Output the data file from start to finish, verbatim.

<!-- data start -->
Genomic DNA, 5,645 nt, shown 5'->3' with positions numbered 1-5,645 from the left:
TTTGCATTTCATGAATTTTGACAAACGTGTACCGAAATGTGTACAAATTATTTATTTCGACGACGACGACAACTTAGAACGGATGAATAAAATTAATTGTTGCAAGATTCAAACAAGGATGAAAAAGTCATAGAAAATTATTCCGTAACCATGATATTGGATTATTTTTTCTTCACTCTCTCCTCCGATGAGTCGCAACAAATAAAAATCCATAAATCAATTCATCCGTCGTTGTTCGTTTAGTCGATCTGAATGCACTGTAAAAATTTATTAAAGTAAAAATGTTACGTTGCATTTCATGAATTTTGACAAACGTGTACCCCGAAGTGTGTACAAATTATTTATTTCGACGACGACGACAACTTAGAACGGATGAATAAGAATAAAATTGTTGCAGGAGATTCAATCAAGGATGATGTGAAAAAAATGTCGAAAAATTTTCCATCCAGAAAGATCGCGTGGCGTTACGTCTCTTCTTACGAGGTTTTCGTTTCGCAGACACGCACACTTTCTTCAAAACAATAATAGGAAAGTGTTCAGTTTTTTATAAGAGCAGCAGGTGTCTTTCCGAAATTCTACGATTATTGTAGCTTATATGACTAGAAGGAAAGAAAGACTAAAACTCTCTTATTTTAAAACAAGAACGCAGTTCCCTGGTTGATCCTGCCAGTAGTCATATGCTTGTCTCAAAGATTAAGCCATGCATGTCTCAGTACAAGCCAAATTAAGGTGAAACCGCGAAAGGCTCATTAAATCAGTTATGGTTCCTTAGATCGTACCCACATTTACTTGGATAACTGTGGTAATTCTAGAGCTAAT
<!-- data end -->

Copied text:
Genomic DNA, 5,645 nt, shown 5'->3' with positions numbered 1-5,645 from the left:
TTTGCATTTCATGAATTTTGACAAACGTGTACCGAAATGTGTACAAATTATTTATTTCGACGACGACGACAACTTAGAACGGATGAATAAAATTAATTGTTGCAAGATTCAAACAAGGATGAAAAAGTCATAGAAAATTATTCCGTAACCATGATATTGGATTATTTTTTCTTCACTCTCTCCTCCGATGAGTCGCAACAAATAAAAATCCATAAATCAATTCATCCGTCGTTGTTCGTTTAGTCGATCTGAATGCACTGTAAAAATTTATTAAAGTAAAAATGTTACGTTGCATTTCATGAATTTTGACAAACGTGTACCCCGAAGTGTGTACAAATTATTTATTTCGACGACGACGACAACTTAGAACGGATGAATAAGAATAAAATTGTTGCAGGAGATTCAATCAAGGATGATGTGAAAAAAATGTCGAAAAATTTTCCATCCAGAAAGATCGCGTGGCGTTACGTCTCTTCTTACGAGGTTTTCGTTTCGCAGACACGCACACTTTCTTCAAAACAATAATAGGAAAGTGTTCAGTTTTTTATAAGAGCAGCAGGTGTCTTTCCGAAATTCTACGATTATTGTAGCTTATATGACTAGAAGGAAAGAAAGACTAAAACTCTCTTATTTTAAAACAAGAACGCAGTTCCCTGGTTGATCCTGCCAGTAGTCATATGCTTGTCTCAAAGATTAAGCCATGCATGTCTCAGTACAAGCCAAATTAAGGTGAAACCGCGAAAGGCTCATTAAATCAGTTATGGTTCCTTAGATCGTACCCACATTTACTTGGATAACTGTGGTAATTCTAGAGCTAAT